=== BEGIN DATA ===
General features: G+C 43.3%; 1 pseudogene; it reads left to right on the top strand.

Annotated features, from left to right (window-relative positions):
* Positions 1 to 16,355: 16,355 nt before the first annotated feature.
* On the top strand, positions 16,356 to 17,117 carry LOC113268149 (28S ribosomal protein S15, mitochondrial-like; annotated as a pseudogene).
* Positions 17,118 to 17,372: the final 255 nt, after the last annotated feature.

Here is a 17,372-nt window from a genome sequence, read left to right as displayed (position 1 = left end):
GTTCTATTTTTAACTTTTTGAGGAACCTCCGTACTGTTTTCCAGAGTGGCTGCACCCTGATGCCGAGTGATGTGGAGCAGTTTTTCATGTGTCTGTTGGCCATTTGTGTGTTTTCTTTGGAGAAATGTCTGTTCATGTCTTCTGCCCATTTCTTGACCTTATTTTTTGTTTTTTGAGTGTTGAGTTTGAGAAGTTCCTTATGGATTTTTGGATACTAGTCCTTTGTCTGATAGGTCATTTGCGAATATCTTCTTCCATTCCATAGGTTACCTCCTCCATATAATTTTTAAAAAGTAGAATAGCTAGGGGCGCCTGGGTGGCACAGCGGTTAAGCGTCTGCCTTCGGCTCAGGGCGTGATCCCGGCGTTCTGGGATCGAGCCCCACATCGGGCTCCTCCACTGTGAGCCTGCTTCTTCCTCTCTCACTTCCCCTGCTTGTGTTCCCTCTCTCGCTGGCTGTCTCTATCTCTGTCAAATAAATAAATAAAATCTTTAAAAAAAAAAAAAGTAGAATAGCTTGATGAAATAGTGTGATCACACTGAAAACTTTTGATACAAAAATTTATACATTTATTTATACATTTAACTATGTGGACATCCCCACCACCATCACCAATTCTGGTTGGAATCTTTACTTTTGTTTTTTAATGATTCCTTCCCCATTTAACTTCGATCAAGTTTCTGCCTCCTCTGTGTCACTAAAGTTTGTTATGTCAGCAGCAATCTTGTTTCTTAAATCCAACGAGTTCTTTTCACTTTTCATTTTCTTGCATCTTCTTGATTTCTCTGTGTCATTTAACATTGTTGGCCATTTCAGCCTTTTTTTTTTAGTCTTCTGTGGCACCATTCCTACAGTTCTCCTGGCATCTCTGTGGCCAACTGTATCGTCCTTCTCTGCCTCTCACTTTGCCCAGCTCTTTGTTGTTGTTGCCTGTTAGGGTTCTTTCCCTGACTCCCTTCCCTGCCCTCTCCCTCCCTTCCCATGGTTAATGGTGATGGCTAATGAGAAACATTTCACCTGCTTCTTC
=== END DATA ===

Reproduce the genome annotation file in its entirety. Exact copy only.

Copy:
General features: G+C 43.3%; 1 pseudogene; it reads left to right on the top strand.

Annotated features, from left to right (window-relative positions):
* Positions 1 to 16,355: 16,355 nt before the first annotated feature.
* On the top strand, positions 16,356 to 17,117 carry LOC113268149 (28S ribosomal protein S15, mitochondrial-like; annotated as a pseudogene).
* Positions 17,118 to 17,372: the final 255 nt, after the last annotated feature.

Here is a 17,372-nt window from a genome sequence, read left to right as displayed (position 1 = left end):
GTTCTATTTTTAACTTTTTGAGGAACCTCCGTACTGTTTTCCAGAGTGGCTGCACCCTGATGCCGAGTGATGTGGAGCAGTTTTTCATGTGTCTGTTGGCCATTTGTGTGTTTTCTTTGGAGAAATGTCTGTTCATGTCTTCTGCCCATTTCTTGACCTTATTTTTTGTTTTTTGAGTGTTGAGTTTGAGAAGTTCCTTATGGATTTTTGGATACTAGTCCTTTGTCTGATAGGTCATTTGCGAATATCTTCTTCCATTCCATAGGTTACCTCCTCCATATAATTTTTAAAAAGTAGAATAGCTAGGGGCGCCTGGGTGGCACAGCGGTTAAGCGTCTGCCTTCGGCTCAGGGCGTGATCCCGGCGTTCTGGGATCGAGCCCCACATCGGGCTCCTCCACTGTGAGCCTGCTTCTTCCTCTCTCACTTCCCCTGCTTGTGTTCCCTCTCTCGCTGGCTGTCTCTATCTCTGTCAAATAAATAAATAAAATCTTTAAAAAAAAAAAAAGTAGAATAGCTTGATGAAATAGTGTGATCACACTGAAAACTTTTGATACAAAAATTTATACATTTATTTATACATTTAACTATGTGGACATCCCCACCACCATCACCAATTCTGGTTGGAATCTTTACTTTTGTTTTTTAATGATTCCTTCCCCATTTAACTTCGATCAAGTTTCTGCCTCCTCTGTGTCACTAAAGTTTGTTATGTCAGCAGCAATCTTGTTTCTTAAATCCAACGAGTTCTTTTCACTTTTCATTTTCTTGCATCTTCTTGATTTCTCTGTGTCATTTAACATTGTTGGCCATTTCAGCCTTTTTTTTTTAGTCTTCTGTGGCACCATTCCTACAGTTCTCCTGGCATCTCTGTGGCCAACTGTATCGTCCTTCTCTGCCTCTCACTTTGCCCAGCTCTTTGTTGTTGTTGCCTGTTAGGGTTCTTTCCCTGACTCCCTTCCCTGCCCTCTCCCTCCCTTCCCATGGTTAATGGTGATGGCTAATGAGAAACATTTCACCTGCTTCTTC